A: Astronomy is the study of the universe. We do learn about stars, but we also learn about other celestial objects, such as the solar system, distant galaxies and black holes. I introduce the students to the history of how we learned our place in the cosmos, and the last thing we cover is to predict the fate of the universe itself! Astronomy is a wide-ranging field of study, and my goal is for every student to leave the course with an appreciation of how we can learn so much even landlocked here on Earth.

Q: Do you have a favorite planet? If so, what and why? How about a favorite constellation?

A: Saturn is my favorite planet because it is unbelievably beautiful. One of the best parts of teaching astronomy is helping people observe Saturn through a telescope for the first time. I’ve watched as people double-check to see if we’ve pasted a photo in the telescope itself, because Saturn looks so perfect. My favorite constellation is Orion, which is full of star-forming regions and nebulae, is easy to point out in the sky and is just gorgeous.

Q: What do you think about the push for STEM (science, technology, engineering and math) education, especially among girls?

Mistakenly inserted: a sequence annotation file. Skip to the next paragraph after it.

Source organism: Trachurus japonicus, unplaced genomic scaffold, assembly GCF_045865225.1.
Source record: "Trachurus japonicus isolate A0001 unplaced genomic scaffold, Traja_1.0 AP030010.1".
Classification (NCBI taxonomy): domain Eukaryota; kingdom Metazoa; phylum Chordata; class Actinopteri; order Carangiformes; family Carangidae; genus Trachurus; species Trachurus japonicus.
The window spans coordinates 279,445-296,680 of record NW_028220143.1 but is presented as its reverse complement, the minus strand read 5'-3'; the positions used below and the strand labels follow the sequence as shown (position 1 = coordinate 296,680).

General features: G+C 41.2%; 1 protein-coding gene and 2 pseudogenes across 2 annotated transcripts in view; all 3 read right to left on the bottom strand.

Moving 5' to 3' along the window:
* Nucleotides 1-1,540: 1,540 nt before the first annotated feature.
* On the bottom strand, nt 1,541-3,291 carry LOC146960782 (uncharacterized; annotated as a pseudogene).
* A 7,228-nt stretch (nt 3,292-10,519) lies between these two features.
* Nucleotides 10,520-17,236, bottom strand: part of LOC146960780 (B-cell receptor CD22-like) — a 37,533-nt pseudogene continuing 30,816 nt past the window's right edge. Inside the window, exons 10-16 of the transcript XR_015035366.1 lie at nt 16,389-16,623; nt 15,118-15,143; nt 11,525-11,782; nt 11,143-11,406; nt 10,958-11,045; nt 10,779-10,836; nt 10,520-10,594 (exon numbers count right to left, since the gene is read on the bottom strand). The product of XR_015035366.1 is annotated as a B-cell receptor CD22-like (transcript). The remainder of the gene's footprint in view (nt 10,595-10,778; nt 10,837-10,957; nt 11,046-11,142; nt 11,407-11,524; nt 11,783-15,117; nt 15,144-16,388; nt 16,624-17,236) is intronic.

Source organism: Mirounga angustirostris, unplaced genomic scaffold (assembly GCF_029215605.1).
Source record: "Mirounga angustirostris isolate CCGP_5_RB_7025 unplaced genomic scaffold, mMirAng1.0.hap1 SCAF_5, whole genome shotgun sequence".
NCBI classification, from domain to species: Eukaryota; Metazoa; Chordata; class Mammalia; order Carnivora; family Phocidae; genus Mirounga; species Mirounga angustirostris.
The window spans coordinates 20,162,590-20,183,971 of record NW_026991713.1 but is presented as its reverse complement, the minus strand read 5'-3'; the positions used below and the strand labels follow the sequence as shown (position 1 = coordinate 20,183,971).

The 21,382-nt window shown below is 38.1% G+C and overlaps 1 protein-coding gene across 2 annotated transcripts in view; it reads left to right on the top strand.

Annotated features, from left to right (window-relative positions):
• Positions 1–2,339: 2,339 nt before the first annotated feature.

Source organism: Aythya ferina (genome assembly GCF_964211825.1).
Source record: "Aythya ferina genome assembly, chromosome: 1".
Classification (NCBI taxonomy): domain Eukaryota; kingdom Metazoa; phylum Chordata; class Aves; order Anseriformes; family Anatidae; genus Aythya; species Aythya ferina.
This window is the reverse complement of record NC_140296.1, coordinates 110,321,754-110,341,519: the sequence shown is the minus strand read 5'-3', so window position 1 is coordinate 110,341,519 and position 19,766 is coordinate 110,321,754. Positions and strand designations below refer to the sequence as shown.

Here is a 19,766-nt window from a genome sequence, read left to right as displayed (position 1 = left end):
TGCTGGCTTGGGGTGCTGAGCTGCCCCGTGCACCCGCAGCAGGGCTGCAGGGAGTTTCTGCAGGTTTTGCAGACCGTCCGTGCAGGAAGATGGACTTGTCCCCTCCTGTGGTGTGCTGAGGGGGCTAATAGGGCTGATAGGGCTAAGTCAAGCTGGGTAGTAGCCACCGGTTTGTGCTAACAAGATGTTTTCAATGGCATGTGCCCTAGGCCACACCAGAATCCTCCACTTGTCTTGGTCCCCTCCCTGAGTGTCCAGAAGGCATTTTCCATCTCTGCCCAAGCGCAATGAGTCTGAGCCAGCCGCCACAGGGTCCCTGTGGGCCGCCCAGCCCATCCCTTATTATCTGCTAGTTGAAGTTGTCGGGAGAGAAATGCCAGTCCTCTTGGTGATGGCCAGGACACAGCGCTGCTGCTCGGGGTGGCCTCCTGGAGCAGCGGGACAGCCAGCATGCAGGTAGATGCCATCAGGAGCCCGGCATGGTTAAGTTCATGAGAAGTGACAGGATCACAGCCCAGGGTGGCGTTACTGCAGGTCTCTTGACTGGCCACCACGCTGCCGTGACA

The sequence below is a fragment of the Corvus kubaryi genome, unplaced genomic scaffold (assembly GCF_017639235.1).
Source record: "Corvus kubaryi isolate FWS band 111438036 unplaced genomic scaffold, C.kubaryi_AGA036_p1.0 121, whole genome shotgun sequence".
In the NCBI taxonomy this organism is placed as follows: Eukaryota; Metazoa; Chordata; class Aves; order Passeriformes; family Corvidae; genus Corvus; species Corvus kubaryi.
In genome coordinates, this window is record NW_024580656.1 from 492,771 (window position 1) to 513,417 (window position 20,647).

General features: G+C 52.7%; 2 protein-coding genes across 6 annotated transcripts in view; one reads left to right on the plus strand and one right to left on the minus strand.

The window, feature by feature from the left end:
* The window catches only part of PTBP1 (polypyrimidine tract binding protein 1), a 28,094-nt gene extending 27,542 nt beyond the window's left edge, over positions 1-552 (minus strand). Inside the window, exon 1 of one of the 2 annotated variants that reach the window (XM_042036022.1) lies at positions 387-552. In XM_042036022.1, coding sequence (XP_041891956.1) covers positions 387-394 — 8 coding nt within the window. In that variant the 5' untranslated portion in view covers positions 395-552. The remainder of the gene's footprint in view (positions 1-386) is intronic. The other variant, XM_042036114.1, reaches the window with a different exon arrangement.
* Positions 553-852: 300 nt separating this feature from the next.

A: My high school physics teacher refused my first request for a letter of recommendation for my college applications, because, in his words, “girls don’t go into physics.” At the various institutions where I’ve taught, I’ve heard stories from young women who have been steered away from STEM degrees by counselors or family members. Do not underestimate how pervasive “science is not for girls” is in our society. Encouraging everyone, particularly girls, to pursue their goals in STEM fields is important to me. I try to be a role model at work, and I also do science outreach, giving public talks and planetarium shows and being on science-related panels at venues such as San Diego Comic-Con, Phoenix Comicon and GeekGirlCon.

Q: What’s a common misconception about astronomy? What about physics?

A: A lot of students take astronomy because they think it will be an easy class. It’s the study of the entire universe — it’s challenging and amazing simultaneously! As for physics, I think most people expect it to be sterile, when it’s actually a very creative and exciting field.

Q: Please describe your ideal San Diego weekend.

A: A day of walks along the beach or through Balboa Park, grabbing tacos for dinner, and curling up on the couch with my husband and dogs to watch “Doctor Who” or “Sherlock.” Oh, wait, my ideal San Diego weekend is Comic-Con!  Source: UT San Deigo